Back in the spring of 2013 in the achingly blue Californian skies, an experimental jet aircraft created by Boeing and the American Air Force was released from its dock under the wing of a carrier aircraft, ignited its engine and reached a speed of Mach 5.1.
That's 1,735 metres per second, or in old fashioned Imperial, 3,400mph - a speed which would have seen the X-51A WaveRider travel from London to New York in under an hour.
The WaveRider scramjet uses an experimental air-breathing propulsion system, using a specially shaped tube with no moving parts to create a supersonic airflow through the engine with compressed air. It has cost Boeing and the US $300 million (£194m) to develop, and required having to invent a hydrocarbon fuel for the engine, in order to produce enough of a 'bang'.
And the eventual use of the scramjet engine? As a super-fast jet missile.
"We are the Air Force. What do we want to do with this technology? We want to weaponize it," Ryan Helbach, an official with the Air Force Research Laboratory, told Military.com. "The follow-on program to this is the High Speed Strike Weapon effort. It's taking a lot of the lessons learned and the technology and moving to a weapons acquisition."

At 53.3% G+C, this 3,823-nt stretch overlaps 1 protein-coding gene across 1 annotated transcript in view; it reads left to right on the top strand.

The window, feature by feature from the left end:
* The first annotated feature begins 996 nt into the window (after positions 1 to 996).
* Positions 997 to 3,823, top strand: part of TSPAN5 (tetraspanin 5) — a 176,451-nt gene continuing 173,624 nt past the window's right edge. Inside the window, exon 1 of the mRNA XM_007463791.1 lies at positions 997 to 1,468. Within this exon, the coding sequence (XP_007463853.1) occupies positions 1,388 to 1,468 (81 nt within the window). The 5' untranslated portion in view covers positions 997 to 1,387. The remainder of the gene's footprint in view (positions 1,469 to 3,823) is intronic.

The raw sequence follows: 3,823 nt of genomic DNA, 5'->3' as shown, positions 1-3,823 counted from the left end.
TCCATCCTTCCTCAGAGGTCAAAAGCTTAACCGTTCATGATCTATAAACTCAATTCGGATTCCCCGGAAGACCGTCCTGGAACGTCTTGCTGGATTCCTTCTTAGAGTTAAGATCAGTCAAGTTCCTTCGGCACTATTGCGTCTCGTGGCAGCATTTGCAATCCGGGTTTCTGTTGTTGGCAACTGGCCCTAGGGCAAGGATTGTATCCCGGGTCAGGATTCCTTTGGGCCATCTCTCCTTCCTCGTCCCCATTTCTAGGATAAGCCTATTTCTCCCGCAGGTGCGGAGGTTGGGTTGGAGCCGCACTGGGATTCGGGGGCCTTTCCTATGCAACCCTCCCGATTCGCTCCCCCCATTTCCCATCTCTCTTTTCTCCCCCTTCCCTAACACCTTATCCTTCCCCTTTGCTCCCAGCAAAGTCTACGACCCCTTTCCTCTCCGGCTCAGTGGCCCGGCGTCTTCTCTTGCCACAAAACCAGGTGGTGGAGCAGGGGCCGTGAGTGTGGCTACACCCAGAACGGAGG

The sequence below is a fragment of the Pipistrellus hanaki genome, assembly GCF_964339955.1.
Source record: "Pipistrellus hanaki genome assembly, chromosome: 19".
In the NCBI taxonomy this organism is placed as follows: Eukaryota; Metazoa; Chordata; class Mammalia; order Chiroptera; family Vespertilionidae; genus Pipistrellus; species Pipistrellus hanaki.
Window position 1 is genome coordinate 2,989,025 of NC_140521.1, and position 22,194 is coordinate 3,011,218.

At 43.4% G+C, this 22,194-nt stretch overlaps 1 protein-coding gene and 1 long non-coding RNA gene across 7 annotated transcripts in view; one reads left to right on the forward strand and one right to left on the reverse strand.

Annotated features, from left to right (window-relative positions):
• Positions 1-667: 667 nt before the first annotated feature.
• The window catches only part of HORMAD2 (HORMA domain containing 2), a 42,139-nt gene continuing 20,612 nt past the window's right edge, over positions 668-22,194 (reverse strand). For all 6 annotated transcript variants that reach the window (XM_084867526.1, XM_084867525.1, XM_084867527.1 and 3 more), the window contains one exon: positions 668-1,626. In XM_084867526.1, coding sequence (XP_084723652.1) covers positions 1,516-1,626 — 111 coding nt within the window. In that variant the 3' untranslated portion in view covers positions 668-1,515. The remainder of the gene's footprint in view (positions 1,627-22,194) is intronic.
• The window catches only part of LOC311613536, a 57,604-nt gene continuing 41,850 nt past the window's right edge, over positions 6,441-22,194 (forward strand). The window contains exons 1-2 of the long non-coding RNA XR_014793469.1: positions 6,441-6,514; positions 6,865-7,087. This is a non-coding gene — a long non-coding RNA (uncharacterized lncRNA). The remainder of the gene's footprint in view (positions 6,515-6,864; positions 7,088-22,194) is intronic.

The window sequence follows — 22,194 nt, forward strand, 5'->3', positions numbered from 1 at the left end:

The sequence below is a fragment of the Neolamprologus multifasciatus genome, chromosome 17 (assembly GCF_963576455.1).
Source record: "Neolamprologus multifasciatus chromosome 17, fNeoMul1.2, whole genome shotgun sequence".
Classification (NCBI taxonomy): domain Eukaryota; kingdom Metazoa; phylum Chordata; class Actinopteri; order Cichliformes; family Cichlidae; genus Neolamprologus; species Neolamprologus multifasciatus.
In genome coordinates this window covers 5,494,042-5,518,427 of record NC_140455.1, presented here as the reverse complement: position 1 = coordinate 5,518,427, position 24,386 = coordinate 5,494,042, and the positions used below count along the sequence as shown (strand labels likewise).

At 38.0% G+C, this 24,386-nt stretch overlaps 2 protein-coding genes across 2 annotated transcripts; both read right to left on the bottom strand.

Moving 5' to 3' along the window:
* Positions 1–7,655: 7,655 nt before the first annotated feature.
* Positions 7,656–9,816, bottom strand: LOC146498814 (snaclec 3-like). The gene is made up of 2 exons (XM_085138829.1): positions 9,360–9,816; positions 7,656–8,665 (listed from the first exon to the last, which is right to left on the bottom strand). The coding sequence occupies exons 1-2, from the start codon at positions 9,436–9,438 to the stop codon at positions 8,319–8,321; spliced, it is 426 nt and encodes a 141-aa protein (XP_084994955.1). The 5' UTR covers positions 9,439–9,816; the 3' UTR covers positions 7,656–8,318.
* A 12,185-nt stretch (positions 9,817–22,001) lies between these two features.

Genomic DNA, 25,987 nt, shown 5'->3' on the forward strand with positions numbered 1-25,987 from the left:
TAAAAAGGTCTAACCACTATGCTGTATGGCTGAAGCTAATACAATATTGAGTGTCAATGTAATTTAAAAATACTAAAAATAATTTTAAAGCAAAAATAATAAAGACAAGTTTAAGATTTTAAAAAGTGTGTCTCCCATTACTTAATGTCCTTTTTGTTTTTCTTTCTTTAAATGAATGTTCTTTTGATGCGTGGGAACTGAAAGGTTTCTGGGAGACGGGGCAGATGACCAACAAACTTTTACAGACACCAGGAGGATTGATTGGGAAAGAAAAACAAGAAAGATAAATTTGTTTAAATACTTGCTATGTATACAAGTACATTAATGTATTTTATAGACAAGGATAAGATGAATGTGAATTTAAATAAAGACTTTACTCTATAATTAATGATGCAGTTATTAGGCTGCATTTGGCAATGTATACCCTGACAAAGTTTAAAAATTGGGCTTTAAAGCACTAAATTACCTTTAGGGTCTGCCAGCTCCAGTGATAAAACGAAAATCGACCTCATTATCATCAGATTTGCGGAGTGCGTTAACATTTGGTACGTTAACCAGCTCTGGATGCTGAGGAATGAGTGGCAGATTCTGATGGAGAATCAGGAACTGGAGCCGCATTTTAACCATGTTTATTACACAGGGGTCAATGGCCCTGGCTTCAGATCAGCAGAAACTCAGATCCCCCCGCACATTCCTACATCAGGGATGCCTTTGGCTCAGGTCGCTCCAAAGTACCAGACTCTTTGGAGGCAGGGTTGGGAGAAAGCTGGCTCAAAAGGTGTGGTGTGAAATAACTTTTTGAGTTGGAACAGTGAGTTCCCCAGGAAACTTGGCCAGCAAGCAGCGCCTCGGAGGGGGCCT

By reducing the size of the jet to fit smaller aircraft, and strapping a small warhead to it, the system could be used as a "stand-off" weapon - allowing pilots to strike fast-moving targets from a safe distance. Unless you're the target, in which case, it's not very safe.
Here's hoping the technology trickles down into dull old civilian transportation systems at some point in the near future.
[Via: The Independent]